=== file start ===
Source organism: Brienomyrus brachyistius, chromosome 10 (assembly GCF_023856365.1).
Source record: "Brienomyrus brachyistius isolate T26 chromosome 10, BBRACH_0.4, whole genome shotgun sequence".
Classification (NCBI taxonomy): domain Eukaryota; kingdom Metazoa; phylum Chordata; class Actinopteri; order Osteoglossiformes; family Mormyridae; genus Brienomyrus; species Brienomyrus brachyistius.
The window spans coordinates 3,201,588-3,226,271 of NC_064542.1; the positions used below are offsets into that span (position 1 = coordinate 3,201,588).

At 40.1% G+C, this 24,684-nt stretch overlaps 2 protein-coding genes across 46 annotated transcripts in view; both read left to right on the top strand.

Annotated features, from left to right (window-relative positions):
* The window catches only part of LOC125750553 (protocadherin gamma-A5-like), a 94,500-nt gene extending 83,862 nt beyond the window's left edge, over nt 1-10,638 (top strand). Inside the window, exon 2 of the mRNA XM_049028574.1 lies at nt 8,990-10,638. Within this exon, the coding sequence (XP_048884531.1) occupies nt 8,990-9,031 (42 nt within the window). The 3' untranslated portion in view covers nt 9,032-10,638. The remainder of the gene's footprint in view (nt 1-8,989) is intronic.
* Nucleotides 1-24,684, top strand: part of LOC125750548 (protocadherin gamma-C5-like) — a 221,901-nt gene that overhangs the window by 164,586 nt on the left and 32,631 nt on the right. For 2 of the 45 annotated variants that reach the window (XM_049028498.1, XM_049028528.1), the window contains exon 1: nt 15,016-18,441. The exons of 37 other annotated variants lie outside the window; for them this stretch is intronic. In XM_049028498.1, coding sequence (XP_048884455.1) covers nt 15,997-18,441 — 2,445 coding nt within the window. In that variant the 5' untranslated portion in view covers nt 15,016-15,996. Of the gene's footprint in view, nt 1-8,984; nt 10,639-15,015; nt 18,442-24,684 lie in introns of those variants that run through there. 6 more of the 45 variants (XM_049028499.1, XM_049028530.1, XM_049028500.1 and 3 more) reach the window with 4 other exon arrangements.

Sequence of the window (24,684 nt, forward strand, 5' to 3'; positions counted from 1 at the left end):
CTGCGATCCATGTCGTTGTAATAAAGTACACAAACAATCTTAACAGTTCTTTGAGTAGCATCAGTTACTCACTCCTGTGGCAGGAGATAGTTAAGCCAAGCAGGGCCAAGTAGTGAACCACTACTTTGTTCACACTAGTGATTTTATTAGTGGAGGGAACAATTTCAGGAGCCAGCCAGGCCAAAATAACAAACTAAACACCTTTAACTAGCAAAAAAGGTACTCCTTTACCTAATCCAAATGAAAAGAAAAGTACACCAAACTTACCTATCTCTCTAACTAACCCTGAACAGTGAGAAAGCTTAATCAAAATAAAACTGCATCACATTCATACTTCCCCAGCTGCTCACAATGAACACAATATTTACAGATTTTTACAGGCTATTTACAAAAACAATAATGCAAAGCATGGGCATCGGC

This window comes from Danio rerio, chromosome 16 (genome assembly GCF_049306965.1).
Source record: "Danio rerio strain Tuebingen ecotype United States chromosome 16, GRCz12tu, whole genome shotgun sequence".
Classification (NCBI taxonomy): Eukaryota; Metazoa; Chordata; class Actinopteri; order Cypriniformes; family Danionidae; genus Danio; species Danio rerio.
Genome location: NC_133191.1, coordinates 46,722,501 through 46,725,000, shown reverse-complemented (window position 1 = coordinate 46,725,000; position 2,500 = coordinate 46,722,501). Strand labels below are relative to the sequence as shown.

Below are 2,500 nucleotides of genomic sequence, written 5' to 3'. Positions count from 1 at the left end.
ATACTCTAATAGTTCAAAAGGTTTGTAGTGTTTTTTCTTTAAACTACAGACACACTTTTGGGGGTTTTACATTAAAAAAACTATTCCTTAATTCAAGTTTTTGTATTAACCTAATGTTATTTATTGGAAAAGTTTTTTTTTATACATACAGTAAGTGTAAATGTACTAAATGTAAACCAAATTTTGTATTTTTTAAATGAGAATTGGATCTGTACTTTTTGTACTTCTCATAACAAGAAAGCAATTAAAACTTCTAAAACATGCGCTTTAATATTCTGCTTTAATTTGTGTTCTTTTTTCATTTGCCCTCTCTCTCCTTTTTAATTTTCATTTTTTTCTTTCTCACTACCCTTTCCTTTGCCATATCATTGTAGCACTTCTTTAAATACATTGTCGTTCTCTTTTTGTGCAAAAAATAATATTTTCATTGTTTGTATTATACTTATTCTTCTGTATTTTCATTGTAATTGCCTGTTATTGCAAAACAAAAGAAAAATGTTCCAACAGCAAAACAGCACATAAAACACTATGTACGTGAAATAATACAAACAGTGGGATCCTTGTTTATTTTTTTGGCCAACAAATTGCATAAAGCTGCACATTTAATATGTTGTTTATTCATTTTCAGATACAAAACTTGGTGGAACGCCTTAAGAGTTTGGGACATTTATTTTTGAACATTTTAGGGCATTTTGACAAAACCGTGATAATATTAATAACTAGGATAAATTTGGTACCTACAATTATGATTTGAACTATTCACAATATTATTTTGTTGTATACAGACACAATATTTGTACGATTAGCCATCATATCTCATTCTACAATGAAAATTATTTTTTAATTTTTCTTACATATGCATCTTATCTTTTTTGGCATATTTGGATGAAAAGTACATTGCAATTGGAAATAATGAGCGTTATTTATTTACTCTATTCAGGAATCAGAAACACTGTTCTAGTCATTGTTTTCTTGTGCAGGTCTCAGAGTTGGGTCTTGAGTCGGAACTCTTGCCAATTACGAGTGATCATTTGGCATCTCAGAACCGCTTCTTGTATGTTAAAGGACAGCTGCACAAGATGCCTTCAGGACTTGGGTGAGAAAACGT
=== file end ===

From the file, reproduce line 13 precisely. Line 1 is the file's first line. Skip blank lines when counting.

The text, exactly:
Classification (NCBI taxonomy): Eukaryota; Metazoa; Chordata; class Actinopteri; order Cypriniformes; family Danionidae; genus Danio; species Danio rerio.